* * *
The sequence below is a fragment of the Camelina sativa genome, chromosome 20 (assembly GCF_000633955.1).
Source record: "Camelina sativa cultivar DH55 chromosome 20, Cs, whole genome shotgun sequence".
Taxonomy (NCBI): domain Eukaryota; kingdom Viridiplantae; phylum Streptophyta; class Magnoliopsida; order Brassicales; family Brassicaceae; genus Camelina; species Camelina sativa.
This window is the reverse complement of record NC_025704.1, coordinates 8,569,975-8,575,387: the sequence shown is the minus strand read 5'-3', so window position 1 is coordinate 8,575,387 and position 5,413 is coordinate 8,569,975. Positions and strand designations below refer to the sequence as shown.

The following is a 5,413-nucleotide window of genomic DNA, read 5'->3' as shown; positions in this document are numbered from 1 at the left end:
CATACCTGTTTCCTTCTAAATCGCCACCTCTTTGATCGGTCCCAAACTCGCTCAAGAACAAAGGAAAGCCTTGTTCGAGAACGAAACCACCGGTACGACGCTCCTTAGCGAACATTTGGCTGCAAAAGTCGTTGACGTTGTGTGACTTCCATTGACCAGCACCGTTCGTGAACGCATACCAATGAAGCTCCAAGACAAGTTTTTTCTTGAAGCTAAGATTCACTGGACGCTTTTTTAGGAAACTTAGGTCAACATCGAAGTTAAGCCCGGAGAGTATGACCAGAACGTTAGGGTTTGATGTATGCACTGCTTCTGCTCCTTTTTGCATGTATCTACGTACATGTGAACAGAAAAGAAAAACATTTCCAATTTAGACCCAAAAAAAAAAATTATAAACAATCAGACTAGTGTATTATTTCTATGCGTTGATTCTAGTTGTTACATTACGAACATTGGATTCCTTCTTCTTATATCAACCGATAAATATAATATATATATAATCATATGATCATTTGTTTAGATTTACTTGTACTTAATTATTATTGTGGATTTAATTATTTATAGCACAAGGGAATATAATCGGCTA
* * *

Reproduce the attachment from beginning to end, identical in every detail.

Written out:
The sequence below is a fragment of the Camelina sativa genome, chromosome 20 (assembly GCF_000633955.1).
Source record: "Camelina sativa cultivar DH55 chromosome 20, Cs, whole genome shotgun sequence".
Taxonomy (NCBI): domain Eukaryota; kingdom Viridiplantae; phylum Streptophyta; class Magnoliopsida; order Brassicales; family Brassicaceae; genus Camelina; species Camelina sativa.
This window is the reverse complement of record NC_025704.1, coordinates 8,569,975-8,575,387: the sequence shown is the minus strand read 5'-3', so window position 1 is coordinate 8,575,387 and position 5,413 is coordinate 8,569,975. Positions and strand designations below refer to the sequence as shown.

The following is a 5,413-nucleotide window of genomic DNA, read 5'->3' as shown; positions in this document are numbered from 1 at the left end:
CATACCTGTTTCCTTCTAAATCGCCACCTCTTTGATCGGTCCCAAACTCGCTCAAGAACAAAGGAAAGCCTTGTTCGAGAACGAAACCACCGGTACGACGCTCCTTAGCGAACATTTGGCTGCAAAAGTCGTTGACGTTGTGTGACTTCCATTGACCAGCACCGTTCGTGAACGCATACCAATGAAGCTCCAAGACAAGTTTTTTCTTGAAGCTAAGATTCACTGGACGCTTTTTTAGGAAACTTAGGTCAACATCGAAGTTAAGCCCGGAGAGTATGACCAGAACGTTAGGGTTTGATGTATGCACTGCTTCTGCTCCTTTTTGCATGTATCTACGTACATGTGAACAGAAAAGAAAAACATTTCCAATTTAGACCCAAAAAAAAAAATTATAAACAATCAGACTAGTGTATTATTTCTATGCGTTGATTCTAGTTGTTACATTACGAACATTGGATTCCTTCTTCTTATATCAACCGATAAATATAATATATATATAATCATATGATCATTTGTTTAGATTTACTTGTACTTAATTATTATTGTGGATTTAATTATTTATAGCACAAGGGAATATAATCGGCTA